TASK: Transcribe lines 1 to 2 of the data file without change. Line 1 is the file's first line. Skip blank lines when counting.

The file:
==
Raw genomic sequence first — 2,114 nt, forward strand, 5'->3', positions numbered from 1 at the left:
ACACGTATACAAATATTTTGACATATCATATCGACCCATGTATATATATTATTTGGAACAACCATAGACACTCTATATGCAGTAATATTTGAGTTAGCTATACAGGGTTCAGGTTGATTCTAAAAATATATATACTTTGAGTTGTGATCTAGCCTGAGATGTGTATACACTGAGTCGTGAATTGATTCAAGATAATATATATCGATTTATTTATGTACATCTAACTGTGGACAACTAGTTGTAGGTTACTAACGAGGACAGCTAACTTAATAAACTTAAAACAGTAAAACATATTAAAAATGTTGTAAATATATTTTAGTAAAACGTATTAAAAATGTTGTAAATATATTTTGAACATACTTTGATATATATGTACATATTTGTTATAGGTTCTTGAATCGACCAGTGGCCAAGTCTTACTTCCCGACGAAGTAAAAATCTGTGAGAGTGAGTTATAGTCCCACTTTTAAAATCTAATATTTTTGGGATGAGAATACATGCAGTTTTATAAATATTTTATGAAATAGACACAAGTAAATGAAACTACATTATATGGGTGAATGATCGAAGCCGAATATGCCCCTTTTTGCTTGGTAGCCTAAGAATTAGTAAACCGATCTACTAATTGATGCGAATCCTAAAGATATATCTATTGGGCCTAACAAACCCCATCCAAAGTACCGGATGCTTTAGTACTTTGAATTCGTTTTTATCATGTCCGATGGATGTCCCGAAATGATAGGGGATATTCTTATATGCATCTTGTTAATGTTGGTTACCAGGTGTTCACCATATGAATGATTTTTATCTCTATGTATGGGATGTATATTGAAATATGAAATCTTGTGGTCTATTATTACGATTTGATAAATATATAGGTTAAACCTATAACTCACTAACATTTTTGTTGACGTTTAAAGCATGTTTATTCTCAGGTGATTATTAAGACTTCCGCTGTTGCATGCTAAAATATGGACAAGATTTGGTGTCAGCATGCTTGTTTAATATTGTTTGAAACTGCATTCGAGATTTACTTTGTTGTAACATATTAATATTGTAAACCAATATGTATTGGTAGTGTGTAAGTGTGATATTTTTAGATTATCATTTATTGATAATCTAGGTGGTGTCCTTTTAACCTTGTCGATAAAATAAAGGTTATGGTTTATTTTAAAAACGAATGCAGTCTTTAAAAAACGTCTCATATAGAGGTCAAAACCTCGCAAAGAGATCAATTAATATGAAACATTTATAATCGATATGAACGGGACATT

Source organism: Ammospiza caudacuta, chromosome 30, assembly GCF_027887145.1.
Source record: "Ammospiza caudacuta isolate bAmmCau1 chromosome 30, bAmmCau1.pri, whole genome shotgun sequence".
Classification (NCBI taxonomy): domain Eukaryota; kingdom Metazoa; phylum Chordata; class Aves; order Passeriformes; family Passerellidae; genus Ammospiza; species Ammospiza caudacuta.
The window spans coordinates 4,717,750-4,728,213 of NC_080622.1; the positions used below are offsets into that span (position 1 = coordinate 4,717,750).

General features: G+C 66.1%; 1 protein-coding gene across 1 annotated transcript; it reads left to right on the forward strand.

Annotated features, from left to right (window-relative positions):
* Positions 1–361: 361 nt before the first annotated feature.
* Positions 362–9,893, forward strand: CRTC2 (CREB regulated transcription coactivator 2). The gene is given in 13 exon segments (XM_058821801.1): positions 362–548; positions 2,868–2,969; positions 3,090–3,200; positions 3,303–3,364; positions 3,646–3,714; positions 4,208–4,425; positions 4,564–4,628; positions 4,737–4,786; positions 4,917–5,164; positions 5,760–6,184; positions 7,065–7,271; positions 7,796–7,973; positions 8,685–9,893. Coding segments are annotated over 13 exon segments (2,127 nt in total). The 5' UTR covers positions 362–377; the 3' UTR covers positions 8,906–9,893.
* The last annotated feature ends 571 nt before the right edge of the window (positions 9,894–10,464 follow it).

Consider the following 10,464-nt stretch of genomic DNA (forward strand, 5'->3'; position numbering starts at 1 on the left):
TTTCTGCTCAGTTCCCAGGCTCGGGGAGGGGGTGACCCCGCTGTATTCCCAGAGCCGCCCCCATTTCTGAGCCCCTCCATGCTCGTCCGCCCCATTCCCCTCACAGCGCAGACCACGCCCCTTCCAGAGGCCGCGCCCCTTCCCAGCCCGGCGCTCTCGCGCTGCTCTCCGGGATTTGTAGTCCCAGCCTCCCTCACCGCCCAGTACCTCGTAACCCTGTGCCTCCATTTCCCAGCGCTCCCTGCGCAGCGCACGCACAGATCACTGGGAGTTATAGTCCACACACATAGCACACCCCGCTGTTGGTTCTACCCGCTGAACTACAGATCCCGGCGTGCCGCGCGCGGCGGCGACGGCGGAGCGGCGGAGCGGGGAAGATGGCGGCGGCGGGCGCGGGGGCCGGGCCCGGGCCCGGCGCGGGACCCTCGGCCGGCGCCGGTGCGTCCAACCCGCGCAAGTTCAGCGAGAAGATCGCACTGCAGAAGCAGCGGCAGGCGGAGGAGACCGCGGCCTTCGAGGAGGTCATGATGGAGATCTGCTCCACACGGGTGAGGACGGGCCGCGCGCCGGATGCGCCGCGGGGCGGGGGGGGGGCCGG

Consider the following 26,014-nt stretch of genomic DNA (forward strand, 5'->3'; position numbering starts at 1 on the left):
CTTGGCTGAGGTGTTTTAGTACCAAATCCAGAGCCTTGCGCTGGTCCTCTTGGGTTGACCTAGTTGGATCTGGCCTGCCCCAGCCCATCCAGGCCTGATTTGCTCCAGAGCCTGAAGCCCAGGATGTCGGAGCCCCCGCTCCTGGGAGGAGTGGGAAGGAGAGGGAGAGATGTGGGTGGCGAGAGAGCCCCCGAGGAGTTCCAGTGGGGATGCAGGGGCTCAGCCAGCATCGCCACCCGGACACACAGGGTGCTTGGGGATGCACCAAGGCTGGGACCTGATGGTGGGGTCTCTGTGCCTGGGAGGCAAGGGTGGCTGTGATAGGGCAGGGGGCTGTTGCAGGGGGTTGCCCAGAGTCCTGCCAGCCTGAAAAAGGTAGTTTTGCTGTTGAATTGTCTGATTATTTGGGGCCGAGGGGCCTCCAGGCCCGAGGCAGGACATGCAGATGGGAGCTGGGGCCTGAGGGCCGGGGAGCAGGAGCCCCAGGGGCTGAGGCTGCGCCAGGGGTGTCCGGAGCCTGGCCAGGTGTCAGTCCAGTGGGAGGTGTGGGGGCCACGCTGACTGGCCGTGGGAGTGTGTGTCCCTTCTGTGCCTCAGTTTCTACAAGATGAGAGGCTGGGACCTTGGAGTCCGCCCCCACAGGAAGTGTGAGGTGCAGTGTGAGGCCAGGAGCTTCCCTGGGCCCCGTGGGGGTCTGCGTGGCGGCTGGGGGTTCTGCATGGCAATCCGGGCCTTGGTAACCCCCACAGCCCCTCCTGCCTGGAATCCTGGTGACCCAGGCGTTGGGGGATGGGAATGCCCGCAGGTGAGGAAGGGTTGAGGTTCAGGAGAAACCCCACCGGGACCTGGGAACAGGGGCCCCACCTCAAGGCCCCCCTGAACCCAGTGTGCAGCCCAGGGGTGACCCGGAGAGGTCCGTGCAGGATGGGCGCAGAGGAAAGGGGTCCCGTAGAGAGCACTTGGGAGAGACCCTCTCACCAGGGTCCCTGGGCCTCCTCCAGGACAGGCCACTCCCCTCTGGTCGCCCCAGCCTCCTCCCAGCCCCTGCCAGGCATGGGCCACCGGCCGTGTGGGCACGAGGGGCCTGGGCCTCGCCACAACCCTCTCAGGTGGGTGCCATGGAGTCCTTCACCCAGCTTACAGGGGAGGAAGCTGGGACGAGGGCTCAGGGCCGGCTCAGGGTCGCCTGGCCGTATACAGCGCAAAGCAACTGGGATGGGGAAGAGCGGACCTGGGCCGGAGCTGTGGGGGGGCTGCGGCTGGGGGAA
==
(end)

Raw genomic sequence first — 2,114 nt, forward strand, 5'->3', positions numbered from 1 at the left:
ACACGTATACAAATATTTTGACATATCATATCGACCCATGTATATATATTATTTGGAACAACCATAGACACTCTATATGCAGTAATATTTGAGTTAGCTATACAGGGTTCAGGTTGATTCTAAAAATATATATACTTTGAGTTGTGATCTAGCCTGAGATGTGTATACACTGAGTCGTGAATTGATTCAAGATAATATATATCGATTTATTTATGTACATCTAACTGTGGACAACTAGTTGTAGGTTACTAACGAGGACAGCTAACTTAATAAACTTAAAACAGTAAAACATATTAAAAATGTTGTAAATATATTTTAGTAAAACGTATTAAAAATGTTGTAAATATATTTTGAACATACTTTGATATATATGTACATATTTGTTATAGGTTCTTGAATCGACCAGTGGCCAAGTCTTACTTCCCGACGAAGTAAAAATCTGTGAGAGTGAGTTATAGTCCCACTTTTAAAATCTAATATTTTTGGGATGAGAATACATGCAGTTTTATAAATATTTTATGAAATAGACACAAGTAAATGAAACTACATTATATGGGTGAATGATCGAAGCCGAATATGCCCCTTTTTGCTTGGTAGCCTAAGAATTAGTAAACCGATCTACTAATTGATGCGAATCCTAAAGATATATCTATTGGGCCTAACAAACCCCATCCAAAGTACCGGATGCTTTAGTACTTTGAATTCGTTTTTATCATGTCCGATGGATGTCCCGAAATGATAGGGGATATTCTTATATGCATCTTGTTAATGTTGGTTACCAGGTGTTCACCATATGAATGATTTTTATCTCTATGTATGGGATGTATATTGAAATATGAAATCTTGTGGTCTATTATTACGATTTGATAAATATATAGGTTAAACCTATAACTCACTAACATTTTTGTTGACGTTTAAAGCATGTTTATTCTCAGGTGATTATTAAGACTTCCGCTGTTGCATGCTAAAATATGGACAAGATTTGGTGTCAGCATGCTTGTTTAATATTGTTTGAAACTGCATTCGAGATTTACTTTGTTGTAACATATTAATATTGTAAACCAATATGTATTGGTAGTGTGTAAGTGTGATATTTTTAGATTATCATTTATTGATAATCTAGGTGGTGTCCTTTTAACCTTGTCGATAAAATAAAGGTTATGGTTTATTTTAAAAACGAATGCAGTCTTTAAAAAACGTCTCATATAGAGGTCAAAACCTCGCAAAGAGATCAATTAATATGAAACATTTATAATCGATATGAACGGGACATT